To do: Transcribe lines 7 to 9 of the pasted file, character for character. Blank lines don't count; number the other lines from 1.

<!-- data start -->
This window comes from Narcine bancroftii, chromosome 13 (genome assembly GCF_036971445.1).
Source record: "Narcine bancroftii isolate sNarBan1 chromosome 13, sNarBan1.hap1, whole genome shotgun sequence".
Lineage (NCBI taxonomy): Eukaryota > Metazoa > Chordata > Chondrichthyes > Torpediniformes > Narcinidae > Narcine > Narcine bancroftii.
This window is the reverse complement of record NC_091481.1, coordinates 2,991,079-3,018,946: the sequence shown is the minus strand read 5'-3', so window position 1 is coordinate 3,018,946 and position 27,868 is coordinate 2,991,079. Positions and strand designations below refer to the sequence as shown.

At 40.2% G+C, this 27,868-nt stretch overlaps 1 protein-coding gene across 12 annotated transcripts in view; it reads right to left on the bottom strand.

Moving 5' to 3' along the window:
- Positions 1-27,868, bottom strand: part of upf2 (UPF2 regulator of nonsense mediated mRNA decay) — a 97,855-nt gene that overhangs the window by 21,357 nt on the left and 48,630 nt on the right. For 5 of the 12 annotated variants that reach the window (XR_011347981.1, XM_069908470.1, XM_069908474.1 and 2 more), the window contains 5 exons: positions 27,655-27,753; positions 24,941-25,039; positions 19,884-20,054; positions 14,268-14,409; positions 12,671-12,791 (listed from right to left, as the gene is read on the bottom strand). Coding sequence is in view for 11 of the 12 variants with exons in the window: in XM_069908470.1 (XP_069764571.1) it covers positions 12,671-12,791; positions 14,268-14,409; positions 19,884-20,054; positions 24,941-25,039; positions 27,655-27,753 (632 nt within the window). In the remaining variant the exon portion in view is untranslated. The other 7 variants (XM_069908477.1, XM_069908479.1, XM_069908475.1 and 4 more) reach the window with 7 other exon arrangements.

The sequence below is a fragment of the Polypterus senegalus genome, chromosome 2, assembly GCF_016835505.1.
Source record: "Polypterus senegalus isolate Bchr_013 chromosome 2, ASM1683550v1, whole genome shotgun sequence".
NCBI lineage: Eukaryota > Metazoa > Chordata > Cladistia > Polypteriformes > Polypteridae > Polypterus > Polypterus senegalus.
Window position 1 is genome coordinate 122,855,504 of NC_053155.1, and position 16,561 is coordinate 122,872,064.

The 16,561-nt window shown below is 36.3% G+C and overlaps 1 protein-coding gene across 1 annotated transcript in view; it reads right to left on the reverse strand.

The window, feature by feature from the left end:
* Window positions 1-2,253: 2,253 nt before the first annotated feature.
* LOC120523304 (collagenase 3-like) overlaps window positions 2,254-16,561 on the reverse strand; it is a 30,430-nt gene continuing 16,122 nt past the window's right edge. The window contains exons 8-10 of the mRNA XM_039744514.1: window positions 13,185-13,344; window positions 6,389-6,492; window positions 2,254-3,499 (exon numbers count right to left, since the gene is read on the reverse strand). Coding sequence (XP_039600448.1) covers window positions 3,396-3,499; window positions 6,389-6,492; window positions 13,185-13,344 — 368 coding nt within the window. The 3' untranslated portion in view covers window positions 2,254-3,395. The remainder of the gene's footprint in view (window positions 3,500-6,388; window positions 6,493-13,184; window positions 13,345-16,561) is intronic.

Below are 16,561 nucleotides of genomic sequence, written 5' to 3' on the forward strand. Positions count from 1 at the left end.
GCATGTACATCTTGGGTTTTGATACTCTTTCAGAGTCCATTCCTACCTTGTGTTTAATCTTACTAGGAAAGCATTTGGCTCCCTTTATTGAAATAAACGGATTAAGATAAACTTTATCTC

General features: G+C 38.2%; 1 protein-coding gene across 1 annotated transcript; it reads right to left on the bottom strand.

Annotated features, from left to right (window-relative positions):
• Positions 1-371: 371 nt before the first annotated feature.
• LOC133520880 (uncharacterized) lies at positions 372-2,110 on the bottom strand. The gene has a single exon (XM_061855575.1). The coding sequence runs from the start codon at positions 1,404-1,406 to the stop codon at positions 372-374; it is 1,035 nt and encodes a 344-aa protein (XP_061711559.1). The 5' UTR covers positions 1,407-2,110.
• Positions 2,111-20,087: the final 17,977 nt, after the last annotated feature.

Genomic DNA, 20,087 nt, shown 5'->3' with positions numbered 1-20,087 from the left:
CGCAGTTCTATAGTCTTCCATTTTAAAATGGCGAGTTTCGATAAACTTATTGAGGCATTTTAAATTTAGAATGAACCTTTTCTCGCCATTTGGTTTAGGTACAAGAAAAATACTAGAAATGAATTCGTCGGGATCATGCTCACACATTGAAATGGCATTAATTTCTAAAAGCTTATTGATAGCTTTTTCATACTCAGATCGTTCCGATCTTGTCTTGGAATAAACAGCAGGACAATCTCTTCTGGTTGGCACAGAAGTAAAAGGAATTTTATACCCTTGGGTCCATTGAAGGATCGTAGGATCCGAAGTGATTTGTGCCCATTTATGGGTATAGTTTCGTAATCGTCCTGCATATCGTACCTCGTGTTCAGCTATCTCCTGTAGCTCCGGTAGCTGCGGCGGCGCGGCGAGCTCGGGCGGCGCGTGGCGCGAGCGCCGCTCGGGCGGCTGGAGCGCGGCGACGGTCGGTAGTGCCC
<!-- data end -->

- Positions 1-27,868, bottom strand: part of upf2 (UPF2 regulator of nonsense mediated mRNA decay) — a 97,855-nt gene that overhangs the window by 21,357 nt on the left and 48,630 nt on the right. For 5 of the 12 annotated variants that reach the window (XR_011347981.1, XM_069908470.1, XM_069908474.1 and 2 more), the window contains 5 exons: positions 27,655-27,753; positions 24,941-25,039; positions 19,884-20,054; positions 14,268-14,409; positions 12,671-12,791 (listed from right to left, as the gene is read on the bottom strand). Coding sequence is in view for 11 of the 12 variants with exons in the window: in XM_069908470.1 (XP_069764571.1) it covers positions 12,671-12,791; positions 14,268-14,409; positions 19,884-20,054; positions 24,941-25,039; positions 27,655-27,753 (632 nt within the window). In the remaining variant the exon portion in view is untranslated. The other 7 variants (XM_069908477.1, XM_069908479.1, XM_069908475.1 and 4 more) reach the window with 7 other exon arrangements.

The sequence below is a fragment of the Polypterus senegalus genome, chromosome 2, assembly GCF_016835505.1.
Source record: "Polypterus senegalus isolate Bchr_013 chromosome 2, ASM1683550v1, whole genome shotgun sequence".